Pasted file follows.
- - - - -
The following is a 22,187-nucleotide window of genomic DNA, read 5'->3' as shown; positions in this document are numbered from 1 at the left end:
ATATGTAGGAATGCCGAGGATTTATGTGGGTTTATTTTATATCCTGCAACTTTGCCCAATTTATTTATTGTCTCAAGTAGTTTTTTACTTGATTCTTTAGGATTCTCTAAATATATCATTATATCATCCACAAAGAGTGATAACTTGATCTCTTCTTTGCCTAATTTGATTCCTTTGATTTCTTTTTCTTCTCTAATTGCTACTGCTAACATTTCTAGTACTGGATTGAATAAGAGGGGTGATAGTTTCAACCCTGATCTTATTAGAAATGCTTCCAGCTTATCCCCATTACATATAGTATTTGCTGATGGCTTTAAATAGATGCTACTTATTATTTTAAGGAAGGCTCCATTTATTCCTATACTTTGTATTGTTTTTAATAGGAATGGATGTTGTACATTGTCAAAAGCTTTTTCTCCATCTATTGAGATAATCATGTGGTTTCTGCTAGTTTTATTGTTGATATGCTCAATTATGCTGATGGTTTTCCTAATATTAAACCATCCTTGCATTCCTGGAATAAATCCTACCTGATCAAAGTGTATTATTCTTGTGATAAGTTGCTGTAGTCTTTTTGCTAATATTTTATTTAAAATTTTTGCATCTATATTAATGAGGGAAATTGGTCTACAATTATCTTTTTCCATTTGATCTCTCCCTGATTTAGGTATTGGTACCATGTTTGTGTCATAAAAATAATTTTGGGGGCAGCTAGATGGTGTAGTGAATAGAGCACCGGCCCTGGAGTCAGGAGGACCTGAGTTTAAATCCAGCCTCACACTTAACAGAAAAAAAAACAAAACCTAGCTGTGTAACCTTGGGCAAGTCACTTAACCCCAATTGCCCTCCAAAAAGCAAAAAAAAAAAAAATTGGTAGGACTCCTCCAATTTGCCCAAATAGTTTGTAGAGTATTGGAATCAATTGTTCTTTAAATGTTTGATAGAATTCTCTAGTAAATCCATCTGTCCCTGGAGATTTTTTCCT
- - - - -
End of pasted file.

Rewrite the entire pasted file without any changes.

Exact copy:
The following is a 22,187-nucleotide window of genomic DNA, read 5'->3' as shown; positions in this document are numbered from 1 at the left end:
ATATGTAGGAATGCCGAGGATTTATGTGGGTTTATTTTATATCCTGCAACTTTGCCCAATTTATTTATTGTCTCAAGTAGTTTTTTACTTGATTCTTTAGGATTCTCTAAATATATCATTATATCATCCACAAAGAGTGATAACTTGATCTCTTCTTTGCCTAATTTGATTCCTTTGATTTCTTTTTCTTCTCTAATTGCTACTGCTAACATTTCTAGTACTGGATTGAATAAGAGGGGTGATAGTTTCAACCCTGATCTTATTAGAAATGCTTCCAGCTTATCCCCATTACATATAGTATTTGCTGATGGCTTTAAATAGATGCTACTTATTATTTTAAGGAAGGCTCCATTTATTCCTATACTTTGTATTGTTTTTAATAGGAATGGATGTTGTACATTGTCAAAAGCTTTTTCTCCATCTATTGAGATAATCATGTGGTTTCTGCTAGTTTTATTGTTGATATGCTCAATTATGCTGATGGTTTTCCTAATATTAAACCATCCTTGCATTCCTGGAATAAATCCTACCTGATCAAAGTGTATTATTCTTGTGATAAGTTGCTGTAGTCTTTTTGCTAATATTTTATTTAAAATTTTTGCATCTATATTAATGAGGGAAATTGGTCTACAATTATCTTTTTCCATTTGATCTCTCCCTGATTTAGGTATTGGTACCATGTTTGTGTCATAAAAATAATTTTGGGGGCAGCTAGATGGTGTAGTGAATAGAGCACCGGCCCTGGAGTCAGGAGGACCTGAGTTTAAATCCAGCCTCACACTTAACAGAAAAAAAAACAAAACCTAGCTGTGTAACCTTGGGCAAGTCACTTAACCCCAATTGCCCTCCAAAAAGCAAAAAAAAAAAAAATTGGTAGGACTCCTCCAATTTGCCCAAATAGTTTGTAGAGTATTGGAATCAATTGTTCTTTAAATGTTTGATAGAATTCTCTAGTAAATCCATCTGTCCCTGGAGATTTTTTCCT